The National Lottery Commission (NLC) has rejected Camelot’s application to undertake “ancillary activities” because of “serious” concerns the proposal breaches European Union competition law.
Camelot has been in talks with the NLC for over two years about offering services through its lottery terminals. It had argued that the services could raise an additional £5.2m annually for good causes.
NLC first rejected Camelot’s request in July last year. The company sought to allay NLC concerns with measures including employing a competition law officer to police the service.
The lottery watchdog, however, says that the legal advice it recieved suggests Camelot would have an unfair advantage over rival payment services firms such as PayPoint and epay.
Mark Harris, chief executive of NLC, adds: “We cannot, as a public body, consent to the proposal that is before us when doing so may place us in breach of European competition law.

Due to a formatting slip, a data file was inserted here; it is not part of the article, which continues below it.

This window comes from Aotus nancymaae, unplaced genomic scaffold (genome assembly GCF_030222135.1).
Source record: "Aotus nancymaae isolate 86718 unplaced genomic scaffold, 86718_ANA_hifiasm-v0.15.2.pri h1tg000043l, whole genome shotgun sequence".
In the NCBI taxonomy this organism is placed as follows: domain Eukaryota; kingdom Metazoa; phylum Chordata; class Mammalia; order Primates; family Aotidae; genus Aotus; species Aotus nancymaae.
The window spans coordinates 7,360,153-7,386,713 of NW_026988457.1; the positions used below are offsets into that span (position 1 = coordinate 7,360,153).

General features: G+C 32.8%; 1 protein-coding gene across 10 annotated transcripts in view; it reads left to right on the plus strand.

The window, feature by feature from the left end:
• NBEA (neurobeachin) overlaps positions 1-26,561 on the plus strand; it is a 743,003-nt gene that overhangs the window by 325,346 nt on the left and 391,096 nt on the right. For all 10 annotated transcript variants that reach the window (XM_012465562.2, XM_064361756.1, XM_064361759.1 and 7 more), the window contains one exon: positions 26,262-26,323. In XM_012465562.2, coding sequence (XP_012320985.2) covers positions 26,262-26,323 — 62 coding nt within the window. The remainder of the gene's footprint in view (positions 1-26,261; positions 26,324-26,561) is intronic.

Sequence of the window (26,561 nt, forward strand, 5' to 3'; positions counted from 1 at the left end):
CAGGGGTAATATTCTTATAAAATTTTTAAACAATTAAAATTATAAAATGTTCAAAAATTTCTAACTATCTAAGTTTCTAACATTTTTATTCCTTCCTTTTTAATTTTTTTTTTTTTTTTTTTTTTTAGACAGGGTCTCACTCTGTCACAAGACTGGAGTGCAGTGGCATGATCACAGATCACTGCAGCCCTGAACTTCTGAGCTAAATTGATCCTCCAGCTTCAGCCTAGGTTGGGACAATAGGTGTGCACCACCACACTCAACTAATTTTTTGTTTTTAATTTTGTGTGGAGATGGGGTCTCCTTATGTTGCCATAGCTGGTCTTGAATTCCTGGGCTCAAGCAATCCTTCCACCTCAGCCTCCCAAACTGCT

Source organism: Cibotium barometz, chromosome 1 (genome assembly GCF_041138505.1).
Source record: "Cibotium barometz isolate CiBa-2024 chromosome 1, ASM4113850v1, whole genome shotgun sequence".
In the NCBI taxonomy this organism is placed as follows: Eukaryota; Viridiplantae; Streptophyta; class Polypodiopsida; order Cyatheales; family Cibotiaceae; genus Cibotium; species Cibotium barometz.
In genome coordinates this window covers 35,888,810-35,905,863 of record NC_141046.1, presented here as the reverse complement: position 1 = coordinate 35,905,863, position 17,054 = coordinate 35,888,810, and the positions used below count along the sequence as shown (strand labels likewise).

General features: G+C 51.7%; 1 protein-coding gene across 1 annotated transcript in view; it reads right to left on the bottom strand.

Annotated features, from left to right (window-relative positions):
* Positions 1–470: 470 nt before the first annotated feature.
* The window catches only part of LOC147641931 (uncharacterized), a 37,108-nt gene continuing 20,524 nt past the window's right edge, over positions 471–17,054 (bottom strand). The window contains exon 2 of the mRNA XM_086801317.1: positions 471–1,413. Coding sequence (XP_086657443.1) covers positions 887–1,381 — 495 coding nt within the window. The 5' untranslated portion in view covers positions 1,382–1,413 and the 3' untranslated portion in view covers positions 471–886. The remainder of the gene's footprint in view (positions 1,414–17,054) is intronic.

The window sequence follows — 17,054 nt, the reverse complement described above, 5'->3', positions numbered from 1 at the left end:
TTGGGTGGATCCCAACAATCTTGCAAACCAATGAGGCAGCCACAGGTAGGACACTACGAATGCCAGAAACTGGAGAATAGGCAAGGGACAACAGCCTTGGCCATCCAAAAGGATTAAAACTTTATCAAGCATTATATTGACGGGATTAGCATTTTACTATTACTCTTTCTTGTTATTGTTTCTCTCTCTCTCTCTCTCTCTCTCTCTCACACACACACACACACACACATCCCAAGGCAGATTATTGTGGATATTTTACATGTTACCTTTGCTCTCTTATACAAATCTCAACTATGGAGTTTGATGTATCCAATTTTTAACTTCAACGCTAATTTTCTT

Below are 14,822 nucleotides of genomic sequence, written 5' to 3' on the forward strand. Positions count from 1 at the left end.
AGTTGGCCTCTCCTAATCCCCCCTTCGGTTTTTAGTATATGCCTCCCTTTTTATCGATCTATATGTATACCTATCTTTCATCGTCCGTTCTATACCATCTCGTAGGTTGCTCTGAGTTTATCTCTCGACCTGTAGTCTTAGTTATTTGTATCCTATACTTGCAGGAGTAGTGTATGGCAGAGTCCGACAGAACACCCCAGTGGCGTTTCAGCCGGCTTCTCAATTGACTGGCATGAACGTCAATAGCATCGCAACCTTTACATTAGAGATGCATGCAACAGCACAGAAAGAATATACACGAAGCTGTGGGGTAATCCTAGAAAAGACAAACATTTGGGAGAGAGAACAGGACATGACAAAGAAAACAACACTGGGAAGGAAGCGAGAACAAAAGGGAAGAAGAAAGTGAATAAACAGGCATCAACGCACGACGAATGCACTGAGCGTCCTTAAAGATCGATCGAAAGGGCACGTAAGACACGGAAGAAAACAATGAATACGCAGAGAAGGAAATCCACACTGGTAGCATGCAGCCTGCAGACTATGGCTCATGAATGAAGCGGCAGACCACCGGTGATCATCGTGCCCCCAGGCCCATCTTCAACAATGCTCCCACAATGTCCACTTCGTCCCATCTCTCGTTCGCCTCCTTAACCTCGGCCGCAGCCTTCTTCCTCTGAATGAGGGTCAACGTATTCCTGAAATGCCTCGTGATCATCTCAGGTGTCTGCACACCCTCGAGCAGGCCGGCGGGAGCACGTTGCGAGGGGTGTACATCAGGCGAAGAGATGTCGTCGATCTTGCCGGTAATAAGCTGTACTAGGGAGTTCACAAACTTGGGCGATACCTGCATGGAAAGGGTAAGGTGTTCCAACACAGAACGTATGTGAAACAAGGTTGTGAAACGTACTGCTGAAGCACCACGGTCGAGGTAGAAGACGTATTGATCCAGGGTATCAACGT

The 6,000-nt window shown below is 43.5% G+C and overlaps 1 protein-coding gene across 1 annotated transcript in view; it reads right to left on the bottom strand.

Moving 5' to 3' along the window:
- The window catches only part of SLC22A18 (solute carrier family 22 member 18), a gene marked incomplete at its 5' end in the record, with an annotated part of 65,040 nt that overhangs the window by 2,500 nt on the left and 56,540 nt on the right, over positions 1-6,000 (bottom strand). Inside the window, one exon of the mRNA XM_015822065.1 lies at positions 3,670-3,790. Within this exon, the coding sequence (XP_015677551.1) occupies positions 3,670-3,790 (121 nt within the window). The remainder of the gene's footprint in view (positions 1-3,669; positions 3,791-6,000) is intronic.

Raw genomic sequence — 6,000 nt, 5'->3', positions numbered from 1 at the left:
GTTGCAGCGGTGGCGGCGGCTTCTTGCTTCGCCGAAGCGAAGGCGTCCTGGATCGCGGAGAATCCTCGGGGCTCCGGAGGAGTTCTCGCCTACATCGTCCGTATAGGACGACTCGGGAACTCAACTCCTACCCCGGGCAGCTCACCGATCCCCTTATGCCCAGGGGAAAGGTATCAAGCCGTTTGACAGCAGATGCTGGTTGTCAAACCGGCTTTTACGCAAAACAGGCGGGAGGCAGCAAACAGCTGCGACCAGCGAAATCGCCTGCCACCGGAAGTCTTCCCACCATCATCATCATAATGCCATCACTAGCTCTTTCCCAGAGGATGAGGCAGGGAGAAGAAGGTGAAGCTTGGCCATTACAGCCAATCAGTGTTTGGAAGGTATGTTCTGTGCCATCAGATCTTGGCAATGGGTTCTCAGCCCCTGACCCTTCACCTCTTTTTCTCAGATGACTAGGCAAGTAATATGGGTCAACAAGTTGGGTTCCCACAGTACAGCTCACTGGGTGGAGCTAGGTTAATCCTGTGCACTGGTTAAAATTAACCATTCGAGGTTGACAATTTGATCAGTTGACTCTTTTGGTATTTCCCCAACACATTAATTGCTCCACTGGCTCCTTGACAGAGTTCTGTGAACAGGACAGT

“We have considered whether the risks involved can reasonably be mitigated but have concluded, based on the advice we have received, that they cannot.”
Camelot described the decision as “bewildering” and argued that other European lottery operators offer similar additional services.
It adds that it is considering its options and “remains confident that it will enter the commercial services business in due course”.
Camelot’s proposal was backed by retails associations including the National Federation of Retail Newsagents, which argued that Camelot would provide additional competition and boost service.